Yesterday I was woken by a flurry of activity at dawn in our normally quiet street. Police cars, ambulances, forensics teams and finally, the giveaway, the funeral directors van said it all. Another suicide.
Sadly, the person involved had not long lived in the neighborhood and resided in one of the few sets of units which are beginning to dot the area. Because of the isolation of the unit, she did not mix with others and so no-one knew here. Plus the now almost redundant practice of welcoming a newcomer into the neighborhood with a cake, a card or drinks is almost a thing of the past in big cities.
So no-one knew that this woman was suffering. Sure, she didn’t confide in anyone in the area either but that was not necessarily entirely her fault. Anyone who has been reading my articles on suicide and the stigma of mental illness, and indeed any keen observer would know that the stigma of mental illness is alive and well. This would largely have prevented her from telling anyone in the area. But given the problems that people with mental illness, including depression, have in trying to explain to others that the pain is real and that one cannot simply “snap out of it” it is small wonder that the events of yesterday morning unfolded.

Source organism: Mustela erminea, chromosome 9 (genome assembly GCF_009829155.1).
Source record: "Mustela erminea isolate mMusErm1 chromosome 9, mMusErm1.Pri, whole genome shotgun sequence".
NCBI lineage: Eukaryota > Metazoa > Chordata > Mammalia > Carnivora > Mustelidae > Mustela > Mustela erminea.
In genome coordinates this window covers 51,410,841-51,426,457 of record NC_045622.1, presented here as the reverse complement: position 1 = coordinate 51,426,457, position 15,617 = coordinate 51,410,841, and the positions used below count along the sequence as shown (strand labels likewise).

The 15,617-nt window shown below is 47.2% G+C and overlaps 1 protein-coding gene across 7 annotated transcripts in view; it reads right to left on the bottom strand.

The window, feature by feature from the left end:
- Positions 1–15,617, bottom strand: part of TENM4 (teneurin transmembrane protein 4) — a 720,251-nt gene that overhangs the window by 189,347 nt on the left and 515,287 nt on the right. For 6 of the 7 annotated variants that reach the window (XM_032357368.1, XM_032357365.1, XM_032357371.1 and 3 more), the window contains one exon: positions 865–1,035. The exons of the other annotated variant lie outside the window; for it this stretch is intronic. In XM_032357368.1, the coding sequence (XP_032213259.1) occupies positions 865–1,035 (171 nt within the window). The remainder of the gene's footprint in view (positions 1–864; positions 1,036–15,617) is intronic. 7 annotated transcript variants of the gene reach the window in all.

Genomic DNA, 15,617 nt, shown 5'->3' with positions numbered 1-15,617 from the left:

Unable to cope with whatever issues were going on in her life, she made the ultimate decision. Yesterday morning her actions caused a hive of activities from the authorities and from the neighbors. It’s such a pity that all the activity was too late. She died alone in the early hours of the morning while the neighborhood quietly slept. The question remains though: how many other people feel just like her in this very neighborhood alone? And how many others are keeping their pain to themselves until it becomes so unbearable that the same police and paramedics must attend another similar grisly scene.
My life goal is to set up a drop in center in my local area, staffed by psychologists and other paramedical staff where people can go to just to talk, to have counseling and to do activities with others who know how it feels when it all goes wrong in life. It somehow doesn’t seem right that a person should die, and die alone, simply because there was nobody to reach out to.
Contact Beth McHugh for further assistance regarding this issue.
Related Articles: Other Articles on Suicide